The key assumptions were 5% gravity loss, and 5% drag loss for the first stage, and 5% gravity loss only for the second
stage, on a fast ascent trajectory, plus 4.5% stage inert weights, stage payload included in that
accounting. I assumed stage 1 burnout
outside the “sensible atmosphere”, at
3.05 km/s achieved velocity. LEO was
assumed to be 7.79 km/s achieved velocity.
I completely ignored the “boost” effect of the Earth’s eastward
rotation.

I did some crude engine ballistics based on characteristic
velocity c* at 1000 psia chamber pressures (c* = 5900 ft/s for LOX-RP1, from the vintage 1970 version of the old
Pratt & Whitney “Vest-Pocket Handbook”),
and a bell divergence-corrected thrust coefficient CF chart computed for
specific heat ratio 1.20. The divergence
thrust correction factor is 0.983,
pretty much an average 15-degree half angle, and equivalent to most modern curved
expansion bells.

The first stage is expanded “perfectly” to 14.7 psia (101.3
Kpa, 1013 mbar, 760 mm Hg) backpressure. The chart says CF = 1.57 at expansion ratio
9.00 when read at pressure ratio 68.
There is a simple relationship among CF,
c*, and Isp, leading to Isp = 287.9 s for the first
stage. A very slightly-oversimplified
model then estimates exhaust velocity as 2.835 km/s.

For the second stage,
the ambient backpressure is zero (out in the vacuum). I looked at the chart for pressure ratio set
to an arbitrary 1000:1, and got CF =
1.826 at expansion ratio 65:1. For that
same 1000 psia LOX-RP1, c* = 5900
ft/s, I got Isp = 334.8 s, and exhaust velocity 3.284 km/s.

5% gravity loss plus 5% drag loss is a total 10% loss for
the first stage, making the effective
required velocity not 3.05 but 3.355 km/s.
That corresponds to a mass ratio of 3.2820, and a propellant fraction of 0.6953. The corresponding stage payload fraction is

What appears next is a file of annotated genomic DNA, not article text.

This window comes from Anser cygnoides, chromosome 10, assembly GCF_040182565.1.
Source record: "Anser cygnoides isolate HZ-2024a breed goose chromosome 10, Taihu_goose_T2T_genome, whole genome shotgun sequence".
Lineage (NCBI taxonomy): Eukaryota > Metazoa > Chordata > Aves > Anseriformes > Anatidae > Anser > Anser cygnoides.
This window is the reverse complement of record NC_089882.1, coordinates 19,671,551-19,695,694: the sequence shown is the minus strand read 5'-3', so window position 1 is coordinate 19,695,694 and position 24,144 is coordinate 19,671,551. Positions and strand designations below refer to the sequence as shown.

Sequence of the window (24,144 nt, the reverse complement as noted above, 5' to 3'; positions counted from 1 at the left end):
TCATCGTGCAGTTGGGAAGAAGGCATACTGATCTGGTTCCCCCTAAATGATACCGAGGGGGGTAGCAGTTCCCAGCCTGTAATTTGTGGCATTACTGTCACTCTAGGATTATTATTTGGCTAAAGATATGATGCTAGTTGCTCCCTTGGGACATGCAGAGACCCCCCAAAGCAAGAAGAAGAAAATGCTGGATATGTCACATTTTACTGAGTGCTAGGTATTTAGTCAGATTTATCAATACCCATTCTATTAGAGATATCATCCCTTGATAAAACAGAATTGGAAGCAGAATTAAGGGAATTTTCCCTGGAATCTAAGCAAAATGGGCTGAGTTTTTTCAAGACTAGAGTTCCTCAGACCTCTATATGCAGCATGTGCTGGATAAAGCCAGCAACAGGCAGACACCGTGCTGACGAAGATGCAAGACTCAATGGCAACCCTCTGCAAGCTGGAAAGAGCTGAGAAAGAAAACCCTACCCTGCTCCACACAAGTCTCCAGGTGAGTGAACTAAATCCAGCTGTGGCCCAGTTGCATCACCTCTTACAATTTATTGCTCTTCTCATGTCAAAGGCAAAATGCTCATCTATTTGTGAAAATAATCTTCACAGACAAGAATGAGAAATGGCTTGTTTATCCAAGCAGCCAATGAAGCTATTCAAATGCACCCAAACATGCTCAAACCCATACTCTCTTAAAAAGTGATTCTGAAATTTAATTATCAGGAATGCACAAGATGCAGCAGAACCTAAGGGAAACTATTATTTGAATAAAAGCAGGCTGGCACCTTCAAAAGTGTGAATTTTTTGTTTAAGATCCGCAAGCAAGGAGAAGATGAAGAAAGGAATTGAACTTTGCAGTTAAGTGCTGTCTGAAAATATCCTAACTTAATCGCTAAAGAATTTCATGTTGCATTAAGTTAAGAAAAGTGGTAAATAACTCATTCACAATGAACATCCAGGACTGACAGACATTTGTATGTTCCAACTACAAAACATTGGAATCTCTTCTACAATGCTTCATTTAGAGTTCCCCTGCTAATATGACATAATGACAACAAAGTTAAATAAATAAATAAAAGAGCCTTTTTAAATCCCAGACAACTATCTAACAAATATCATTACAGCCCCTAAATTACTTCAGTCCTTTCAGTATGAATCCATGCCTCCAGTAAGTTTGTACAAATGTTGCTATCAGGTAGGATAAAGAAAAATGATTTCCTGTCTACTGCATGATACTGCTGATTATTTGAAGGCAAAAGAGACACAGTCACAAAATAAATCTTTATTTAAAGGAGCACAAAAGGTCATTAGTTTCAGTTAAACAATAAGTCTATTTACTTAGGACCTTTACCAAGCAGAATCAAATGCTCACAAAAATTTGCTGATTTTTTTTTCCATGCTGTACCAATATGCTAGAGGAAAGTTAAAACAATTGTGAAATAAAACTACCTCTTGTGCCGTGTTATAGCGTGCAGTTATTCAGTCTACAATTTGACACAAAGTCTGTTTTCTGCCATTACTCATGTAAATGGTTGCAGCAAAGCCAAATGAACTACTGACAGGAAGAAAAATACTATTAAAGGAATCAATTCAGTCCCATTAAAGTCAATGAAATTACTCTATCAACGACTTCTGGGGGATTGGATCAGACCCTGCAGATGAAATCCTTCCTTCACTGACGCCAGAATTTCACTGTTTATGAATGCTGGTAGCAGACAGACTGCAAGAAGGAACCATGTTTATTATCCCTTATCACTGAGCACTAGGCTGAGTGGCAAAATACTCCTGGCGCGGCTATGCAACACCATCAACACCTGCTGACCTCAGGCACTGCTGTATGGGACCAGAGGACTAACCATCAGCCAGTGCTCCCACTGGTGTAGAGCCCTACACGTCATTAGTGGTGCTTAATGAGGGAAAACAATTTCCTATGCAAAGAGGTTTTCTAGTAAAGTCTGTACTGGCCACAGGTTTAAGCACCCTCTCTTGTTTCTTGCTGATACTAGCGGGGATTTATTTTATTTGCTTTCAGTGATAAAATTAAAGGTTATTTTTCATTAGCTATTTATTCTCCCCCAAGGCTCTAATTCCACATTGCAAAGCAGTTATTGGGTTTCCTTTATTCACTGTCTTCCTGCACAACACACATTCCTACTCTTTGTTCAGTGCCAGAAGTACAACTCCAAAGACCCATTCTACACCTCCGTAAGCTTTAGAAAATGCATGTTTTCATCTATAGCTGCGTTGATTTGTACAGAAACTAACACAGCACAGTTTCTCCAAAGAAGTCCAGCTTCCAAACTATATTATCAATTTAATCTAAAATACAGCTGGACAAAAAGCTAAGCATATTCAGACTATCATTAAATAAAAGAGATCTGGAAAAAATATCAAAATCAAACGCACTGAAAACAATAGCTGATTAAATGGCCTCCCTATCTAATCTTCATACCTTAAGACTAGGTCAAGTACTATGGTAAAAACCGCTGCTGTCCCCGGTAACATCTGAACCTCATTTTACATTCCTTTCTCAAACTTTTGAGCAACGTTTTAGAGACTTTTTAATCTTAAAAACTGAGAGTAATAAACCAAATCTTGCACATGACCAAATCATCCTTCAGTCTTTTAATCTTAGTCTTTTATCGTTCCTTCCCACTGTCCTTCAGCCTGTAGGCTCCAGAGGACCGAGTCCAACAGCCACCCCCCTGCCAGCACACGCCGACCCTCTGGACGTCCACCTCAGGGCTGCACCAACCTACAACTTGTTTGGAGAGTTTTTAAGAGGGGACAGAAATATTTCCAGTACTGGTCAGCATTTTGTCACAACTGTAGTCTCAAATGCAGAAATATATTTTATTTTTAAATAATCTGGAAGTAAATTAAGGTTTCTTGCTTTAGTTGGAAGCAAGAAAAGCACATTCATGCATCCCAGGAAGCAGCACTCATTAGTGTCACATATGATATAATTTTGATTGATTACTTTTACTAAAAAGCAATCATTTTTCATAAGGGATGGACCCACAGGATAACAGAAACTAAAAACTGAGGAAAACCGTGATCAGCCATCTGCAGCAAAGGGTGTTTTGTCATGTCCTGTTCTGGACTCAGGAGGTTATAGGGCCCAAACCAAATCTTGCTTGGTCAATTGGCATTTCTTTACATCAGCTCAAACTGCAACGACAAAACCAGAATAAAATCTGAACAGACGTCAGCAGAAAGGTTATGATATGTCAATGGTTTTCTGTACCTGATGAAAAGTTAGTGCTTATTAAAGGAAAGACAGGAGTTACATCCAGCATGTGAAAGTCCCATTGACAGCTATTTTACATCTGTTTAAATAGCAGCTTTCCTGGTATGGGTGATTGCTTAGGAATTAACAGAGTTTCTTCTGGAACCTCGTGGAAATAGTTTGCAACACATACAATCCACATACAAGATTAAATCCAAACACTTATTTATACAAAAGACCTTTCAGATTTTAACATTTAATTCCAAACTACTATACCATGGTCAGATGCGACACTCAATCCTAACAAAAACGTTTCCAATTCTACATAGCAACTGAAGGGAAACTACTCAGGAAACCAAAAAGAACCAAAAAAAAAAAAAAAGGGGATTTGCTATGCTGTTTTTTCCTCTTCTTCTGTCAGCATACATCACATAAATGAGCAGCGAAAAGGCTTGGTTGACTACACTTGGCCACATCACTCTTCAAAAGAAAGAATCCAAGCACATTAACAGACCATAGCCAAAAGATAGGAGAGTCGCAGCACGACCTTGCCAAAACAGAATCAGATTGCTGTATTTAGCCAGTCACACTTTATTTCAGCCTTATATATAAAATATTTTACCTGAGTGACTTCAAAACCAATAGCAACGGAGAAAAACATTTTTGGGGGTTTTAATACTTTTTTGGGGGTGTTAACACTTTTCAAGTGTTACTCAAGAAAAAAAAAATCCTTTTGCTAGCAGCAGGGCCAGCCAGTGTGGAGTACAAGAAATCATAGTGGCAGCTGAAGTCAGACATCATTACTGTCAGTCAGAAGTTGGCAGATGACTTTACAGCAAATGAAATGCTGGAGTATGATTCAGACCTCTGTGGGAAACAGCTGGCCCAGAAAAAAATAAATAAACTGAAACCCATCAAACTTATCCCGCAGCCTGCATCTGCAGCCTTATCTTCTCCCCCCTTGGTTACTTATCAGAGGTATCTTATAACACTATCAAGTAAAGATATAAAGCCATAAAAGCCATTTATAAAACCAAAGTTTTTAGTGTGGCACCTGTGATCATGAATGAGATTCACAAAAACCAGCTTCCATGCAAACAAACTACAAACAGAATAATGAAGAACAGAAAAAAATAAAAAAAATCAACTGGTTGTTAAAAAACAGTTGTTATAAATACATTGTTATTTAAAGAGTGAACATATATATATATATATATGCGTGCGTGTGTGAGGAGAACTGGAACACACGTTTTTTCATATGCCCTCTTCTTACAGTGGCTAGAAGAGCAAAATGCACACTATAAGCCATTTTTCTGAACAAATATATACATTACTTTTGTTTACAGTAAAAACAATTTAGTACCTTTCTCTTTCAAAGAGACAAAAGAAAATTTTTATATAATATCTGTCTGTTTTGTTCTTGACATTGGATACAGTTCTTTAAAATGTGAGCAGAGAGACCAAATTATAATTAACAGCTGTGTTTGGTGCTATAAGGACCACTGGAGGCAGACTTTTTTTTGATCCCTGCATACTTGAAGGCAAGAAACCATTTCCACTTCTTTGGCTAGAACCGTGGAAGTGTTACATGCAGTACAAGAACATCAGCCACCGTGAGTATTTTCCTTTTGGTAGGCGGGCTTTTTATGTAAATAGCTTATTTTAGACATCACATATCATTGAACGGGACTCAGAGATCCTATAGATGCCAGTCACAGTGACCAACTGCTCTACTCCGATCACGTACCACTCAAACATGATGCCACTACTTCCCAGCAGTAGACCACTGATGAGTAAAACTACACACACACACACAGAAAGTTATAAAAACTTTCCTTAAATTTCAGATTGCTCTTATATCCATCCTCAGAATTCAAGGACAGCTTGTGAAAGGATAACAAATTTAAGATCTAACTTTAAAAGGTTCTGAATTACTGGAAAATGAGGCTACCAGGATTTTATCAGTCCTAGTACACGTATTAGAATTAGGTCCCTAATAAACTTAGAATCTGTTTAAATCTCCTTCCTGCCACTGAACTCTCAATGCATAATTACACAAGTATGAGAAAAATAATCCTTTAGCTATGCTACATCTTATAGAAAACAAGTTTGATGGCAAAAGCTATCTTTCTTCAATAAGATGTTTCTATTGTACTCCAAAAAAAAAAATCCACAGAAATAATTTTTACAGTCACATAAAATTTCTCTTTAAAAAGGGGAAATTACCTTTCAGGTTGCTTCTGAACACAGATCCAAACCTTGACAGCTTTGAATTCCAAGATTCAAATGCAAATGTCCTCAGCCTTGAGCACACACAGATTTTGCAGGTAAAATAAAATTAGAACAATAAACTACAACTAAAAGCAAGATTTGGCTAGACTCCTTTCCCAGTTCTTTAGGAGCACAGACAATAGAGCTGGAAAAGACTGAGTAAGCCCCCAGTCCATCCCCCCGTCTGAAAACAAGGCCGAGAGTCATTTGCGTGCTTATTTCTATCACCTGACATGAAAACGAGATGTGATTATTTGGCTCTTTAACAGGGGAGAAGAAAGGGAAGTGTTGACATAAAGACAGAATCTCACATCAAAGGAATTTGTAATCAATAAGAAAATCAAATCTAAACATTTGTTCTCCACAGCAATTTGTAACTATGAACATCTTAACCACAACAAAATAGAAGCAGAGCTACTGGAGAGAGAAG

0.2597. For a nominal liftoff weight of
500 metric tons, the stage 1 payload
(stage 2 plus the “real payload”) is 129.85 tons. That ignores any interstage weights, which might be around a ton, for a second stage ignition weight of 128.85
tons.

5% gravity loss on the second stage velocity increment of
4.74 km/s results in an effective velocity requirement on the second stage of
about 4.977 km/s. At the higher second
stage Isp, the mass ratio is 4.55183, and the propellant fraction for that stage is
0.7803. For the same stage 4.5% inert
fraction, that leaves 0.1747 for the
stage 2 “real payload” fraction. That’s
near 22.51 metric tons for a stage 2 ignition weight of 128.85 tons.

That payload has to ride inside some sort of
protective, aerodynamic shroud. For the sake of argument, assume that shroud also weighs about 1
ton. Therefore, the real delivered payload is nearer 21
metric tons for a vehicle massing 500 tons at launch.

The real Falcon-9 is a little over 500 tons at
ignition, and is rated to deliver 13
metric tons to LEO. My 21 tons is in the
ballpark, clearly, but still quite a ways “off” for purposes of
“exact” estimates. All in all, I’d say these ballpark estimating techniques
are actually quite good, especially for
relative-comparison calculations. But it
takes a better model than this, to
really “pin things down”.

For example, use the
5%-5% loss factors on the entire trajectory to LEO, with 4.5% inerts, and the lower-performing first stage engine
performance, but as a single-stage to
orbit vehicle. It really does calculate
as technically feasible, just at only
1.48 ton payload, and with propellant
tanks “stretched” by 37% (volume) to maintain a 500 ton ignition weight.

That 1.48 tons gets compared to the 21 tons for the 500 ton
two-stage bird. For one stage versus two, the launch cost could only be factor 2 lower
for the one-stage bird, at the very
most. On a per-unit-delivered payload
basis, the one stage version will always
deliver less mass for a higher cost.
That basic effect is why staging was invented, over 6 decades ago.

Actually the first F9 weigh 333t, the 1.1 version is 505t. Even some other estimates put its payload to LEO at about 16t. Possibly they made a reserve for landing the first stage back. Well see on 16th or 19th...

ReplyDeleteAlso, the fairing detaches just after second stage ignition, therefore it should not be counted into second stage mass ratio.